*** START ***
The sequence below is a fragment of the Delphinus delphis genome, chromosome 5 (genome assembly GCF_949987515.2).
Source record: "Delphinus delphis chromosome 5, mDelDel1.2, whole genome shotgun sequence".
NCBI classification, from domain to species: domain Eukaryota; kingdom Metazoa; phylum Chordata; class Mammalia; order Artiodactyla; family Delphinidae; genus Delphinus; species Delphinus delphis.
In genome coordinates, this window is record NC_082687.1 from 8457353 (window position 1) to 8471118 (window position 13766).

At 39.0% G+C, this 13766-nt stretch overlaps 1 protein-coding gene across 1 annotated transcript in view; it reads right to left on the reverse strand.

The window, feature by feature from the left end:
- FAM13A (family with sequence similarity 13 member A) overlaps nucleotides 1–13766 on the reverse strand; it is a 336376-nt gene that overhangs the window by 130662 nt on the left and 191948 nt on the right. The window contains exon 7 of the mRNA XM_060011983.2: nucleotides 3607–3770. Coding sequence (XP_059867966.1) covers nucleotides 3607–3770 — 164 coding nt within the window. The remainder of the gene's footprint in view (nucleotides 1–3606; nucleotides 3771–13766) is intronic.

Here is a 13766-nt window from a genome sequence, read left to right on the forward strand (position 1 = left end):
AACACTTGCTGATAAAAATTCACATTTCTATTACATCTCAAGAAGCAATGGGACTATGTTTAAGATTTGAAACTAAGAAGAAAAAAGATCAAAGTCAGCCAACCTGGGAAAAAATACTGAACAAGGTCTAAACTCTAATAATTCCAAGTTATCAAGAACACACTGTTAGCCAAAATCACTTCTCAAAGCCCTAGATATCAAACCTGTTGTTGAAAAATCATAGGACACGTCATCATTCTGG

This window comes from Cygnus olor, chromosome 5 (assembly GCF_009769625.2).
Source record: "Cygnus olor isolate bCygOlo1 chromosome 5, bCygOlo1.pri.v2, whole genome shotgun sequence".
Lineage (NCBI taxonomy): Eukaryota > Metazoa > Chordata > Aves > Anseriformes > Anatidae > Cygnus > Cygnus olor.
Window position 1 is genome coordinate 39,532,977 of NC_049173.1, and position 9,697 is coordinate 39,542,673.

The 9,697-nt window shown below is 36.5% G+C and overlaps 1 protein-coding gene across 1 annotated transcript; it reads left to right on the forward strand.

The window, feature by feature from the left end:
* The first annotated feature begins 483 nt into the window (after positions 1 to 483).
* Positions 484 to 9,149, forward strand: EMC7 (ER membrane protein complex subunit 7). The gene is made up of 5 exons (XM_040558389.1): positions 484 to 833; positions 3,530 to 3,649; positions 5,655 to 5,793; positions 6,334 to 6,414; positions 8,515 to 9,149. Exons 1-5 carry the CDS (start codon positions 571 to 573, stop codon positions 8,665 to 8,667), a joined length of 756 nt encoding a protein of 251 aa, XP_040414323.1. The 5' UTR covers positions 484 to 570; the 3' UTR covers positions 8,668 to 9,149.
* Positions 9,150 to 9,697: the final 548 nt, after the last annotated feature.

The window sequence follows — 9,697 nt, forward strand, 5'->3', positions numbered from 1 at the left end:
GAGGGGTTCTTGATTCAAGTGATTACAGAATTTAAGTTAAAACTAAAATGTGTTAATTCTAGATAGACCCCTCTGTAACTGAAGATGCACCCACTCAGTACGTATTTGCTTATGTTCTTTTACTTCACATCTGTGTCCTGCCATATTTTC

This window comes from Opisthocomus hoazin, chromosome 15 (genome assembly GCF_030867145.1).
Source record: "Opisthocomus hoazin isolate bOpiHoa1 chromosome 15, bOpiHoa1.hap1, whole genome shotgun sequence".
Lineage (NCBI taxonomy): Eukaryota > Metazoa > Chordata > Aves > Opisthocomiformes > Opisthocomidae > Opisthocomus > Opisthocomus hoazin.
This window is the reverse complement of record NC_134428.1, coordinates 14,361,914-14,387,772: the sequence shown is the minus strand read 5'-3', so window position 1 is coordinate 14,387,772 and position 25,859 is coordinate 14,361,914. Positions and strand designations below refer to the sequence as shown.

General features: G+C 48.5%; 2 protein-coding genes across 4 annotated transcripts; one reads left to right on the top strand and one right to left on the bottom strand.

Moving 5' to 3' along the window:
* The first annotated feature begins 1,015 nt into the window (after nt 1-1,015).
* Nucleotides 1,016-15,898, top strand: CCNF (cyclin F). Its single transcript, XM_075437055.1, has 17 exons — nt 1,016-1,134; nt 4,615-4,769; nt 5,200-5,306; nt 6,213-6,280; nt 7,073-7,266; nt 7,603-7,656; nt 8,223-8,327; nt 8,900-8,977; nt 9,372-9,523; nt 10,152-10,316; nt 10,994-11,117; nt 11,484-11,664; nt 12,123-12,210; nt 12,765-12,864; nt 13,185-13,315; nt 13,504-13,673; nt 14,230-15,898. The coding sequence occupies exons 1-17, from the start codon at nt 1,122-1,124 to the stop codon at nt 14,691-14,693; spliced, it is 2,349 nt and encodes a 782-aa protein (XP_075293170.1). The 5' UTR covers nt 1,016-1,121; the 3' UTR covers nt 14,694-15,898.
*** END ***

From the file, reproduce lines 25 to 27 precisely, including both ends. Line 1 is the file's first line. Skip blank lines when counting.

General features: G+C 48.5%; 2 protein-coding genes across 4 annotated transcripts; one reads left to right on the top strand and one right to left on the bottom strand.

Moving 5' to 3' along the window:
* The first annotated feature begins 1,015 nt into the window (after nt 1-1,015).